One day after honoring their founder at a memorial service at Washington National Cathedral, Prison Fellowship and Justice Fellowship officials are criticizing the Department of Justice (DOJ) for adopting sub-par standards to eradicate rape in our nation's correctional institutions, something Chuck Colson worked tirelessly for during the last decade of his life.
The DOJ on Thursday announced that it is adopting national standards to eliminate the scourge and shameful practice of prison rape--standards that were mandated when Congress passed the Prison Rape Elimination Act (PREA) in 2003. By law, the standards were supposed to have been released no later than June 2010. While grateful that standards were finally adopted and are now in effect, Prison Fellowship and Justice Fellowship argue that the DOJ weakened the standards proposed by the National Prison Rape Elimination Commission in several significant ways. In addition, the department has decided that immigration facilities do not have to comply with the new standards.
"It is outrageous that Attorney General Holder has decided not to require immigration facilities to comply with these standards," says Justice Fellowship president Pat Nolan, who served on the National Prison Rape Elimination Commission established by Congress. "It was clearly the intent of Congress that every person in confinement in the U.S. would be protected from being raped. Holder's decision leaves those in Immigration and Customs Enforcement facilities, many of whom are not accused of a crime, at the mercy of sexual predators. Shame on Mr. Holder and Ms. Napolitano for allowing this to occur."
No one at the Department of Justice will pay a price for being at least two years late in adopting the prison rape standards, Nolan says, but in the meantime, an estimated 120,000 men, women and teens have been sexually assaulted without the protections earlier adoption of the standards would have provided.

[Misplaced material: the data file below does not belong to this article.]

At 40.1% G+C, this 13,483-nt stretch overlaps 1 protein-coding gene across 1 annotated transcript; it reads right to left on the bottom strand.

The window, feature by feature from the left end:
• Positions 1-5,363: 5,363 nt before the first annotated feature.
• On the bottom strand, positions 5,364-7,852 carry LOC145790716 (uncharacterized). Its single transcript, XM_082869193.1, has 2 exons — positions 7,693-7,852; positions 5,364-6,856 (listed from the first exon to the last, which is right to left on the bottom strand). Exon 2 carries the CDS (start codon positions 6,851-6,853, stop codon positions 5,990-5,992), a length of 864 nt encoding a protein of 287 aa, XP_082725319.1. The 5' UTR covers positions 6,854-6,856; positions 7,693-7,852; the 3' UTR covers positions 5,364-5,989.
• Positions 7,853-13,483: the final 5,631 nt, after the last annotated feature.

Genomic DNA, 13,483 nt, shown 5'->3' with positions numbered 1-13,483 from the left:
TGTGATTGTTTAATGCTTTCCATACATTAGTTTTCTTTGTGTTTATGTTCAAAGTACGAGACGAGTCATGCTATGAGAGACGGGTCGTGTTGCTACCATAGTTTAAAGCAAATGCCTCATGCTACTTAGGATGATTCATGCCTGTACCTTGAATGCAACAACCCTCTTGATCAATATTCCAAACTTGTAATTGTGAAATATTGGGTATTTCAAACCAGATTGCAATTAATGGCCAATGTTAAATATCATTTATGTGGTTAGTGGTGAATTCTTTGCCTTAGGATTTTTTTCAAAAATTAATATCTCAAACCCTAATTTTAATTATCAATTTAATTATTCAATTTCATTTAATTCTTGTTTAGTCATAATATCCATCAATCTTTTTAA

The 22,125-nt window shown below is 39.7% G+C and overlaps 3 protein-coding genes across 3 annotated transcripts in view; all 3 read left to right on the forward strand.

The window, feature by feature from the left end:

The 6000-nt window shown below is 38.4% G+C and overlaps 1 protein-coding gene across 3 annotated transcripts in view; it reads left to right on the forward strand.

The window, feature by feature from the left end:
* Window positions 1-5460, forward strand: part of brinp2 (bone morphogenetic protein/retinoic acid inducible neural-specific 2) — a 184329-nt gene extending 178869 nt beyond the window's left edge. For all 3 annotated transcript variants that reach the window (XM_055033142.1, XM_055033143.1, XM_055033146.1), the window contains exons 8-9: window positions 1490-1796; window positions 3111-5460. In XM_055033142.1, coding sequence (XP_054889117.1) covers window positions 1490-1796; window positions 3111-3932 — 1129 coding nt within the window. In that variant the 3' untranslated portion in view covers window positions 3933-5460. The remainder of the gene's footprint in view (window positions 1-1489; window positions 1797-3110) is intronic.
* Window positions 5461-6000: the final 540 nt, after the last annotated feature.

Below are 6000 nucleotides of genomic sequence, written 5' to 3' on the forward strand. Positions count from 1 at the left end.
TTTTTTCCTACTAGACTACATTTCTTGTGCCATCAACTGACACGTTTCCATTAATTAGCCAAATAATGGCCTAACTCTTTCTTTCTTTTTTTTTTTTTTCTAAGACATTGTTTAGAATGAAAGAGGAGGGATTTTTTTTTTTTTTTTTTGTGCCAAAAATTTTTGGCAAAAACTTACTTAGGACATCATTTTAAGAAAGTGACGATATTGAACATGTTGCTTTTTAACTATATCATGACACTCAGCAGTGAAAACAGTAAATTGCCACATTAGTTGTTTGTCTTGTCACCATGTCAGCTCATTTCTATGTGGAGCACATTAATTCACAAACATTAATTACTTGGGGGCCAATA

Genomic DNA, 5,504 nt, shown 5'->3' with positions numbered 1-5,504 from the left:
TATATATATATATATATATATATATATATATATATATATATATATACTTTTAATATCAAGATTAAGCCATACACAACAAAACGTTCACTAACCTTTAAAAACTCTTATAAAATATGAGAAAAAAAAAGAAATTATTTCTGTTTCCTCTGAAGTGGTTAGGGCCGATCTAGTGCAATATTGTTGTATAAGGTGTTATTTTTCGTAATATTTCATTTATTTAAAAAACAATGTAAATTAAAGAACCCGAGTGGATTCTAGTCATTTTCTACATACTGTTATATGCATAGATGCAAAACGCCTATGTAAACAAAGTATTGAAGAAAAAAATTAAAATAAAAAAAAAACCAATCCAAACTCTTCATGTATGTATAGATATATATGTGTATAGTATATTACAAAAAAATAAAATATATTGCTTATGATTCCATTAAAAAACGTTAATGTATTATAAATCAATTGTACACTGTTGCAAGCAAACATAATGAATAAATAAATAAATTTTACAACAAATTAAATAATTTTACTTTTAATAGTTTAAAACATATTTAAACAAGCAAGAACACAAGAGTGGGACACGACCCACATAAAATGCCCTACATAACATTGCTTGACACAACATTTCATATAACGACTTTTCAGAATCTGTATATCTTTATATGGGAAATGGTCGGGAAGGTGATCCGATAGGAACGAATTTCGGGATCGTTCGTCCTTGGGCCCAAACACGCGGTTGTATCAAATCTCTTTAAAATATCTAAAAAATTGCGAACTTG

The standards will immediately apply to the Federal Bureau of Prisons. States will have one year to decide if they, too, will adopt them. California, Oregon and Massachusetts have already adopted these new standards.
With the new standards, the DOJ released a PREA-mandated Bureau of Justice Statistics survey that found that nearly 10 percent of former state prisoners reported being sexually victimized during their last incarceration. Other Bureau of Justice Statistics studies have estimated that some 60,000 people are raped while incarcerated each year, including one in eight juveniles in custody and one in 20 adults incarcerated.
"No matter how serious the crime an inmate committed, his or her sentence does not include being raped," says Nolan. "Just one rape is terrible, but it is unconscionable to think that almost 10 percent of inmates are assaulted. This study makes clear that prison officials have to be held accountable to clean up this shameful situation."
Action on issues, such as fighting prison rape, is part of the mission of Justice Fellowship, which works with government officials to reform our failing justice system. Colson founded Justice Fellowship to fix our broken justice system, while he began Prison Fellowship to heal lives broken by crime.
"It is appropriate that the prison rape standards were issued the day after Chuck Colson's memorial service," says Nolan. "Although Chuck would have been as disappointed as I am that the Department of Justice weakened the standards recommended by the National Prison Rape Elimination Commission, nonetheless, I think he would have been proud that he was part of this effort to stop predatory rapes in prisons. His work on this critical issue was a fitting capstone to his 35 years of improving the lives of prisoners and their families."
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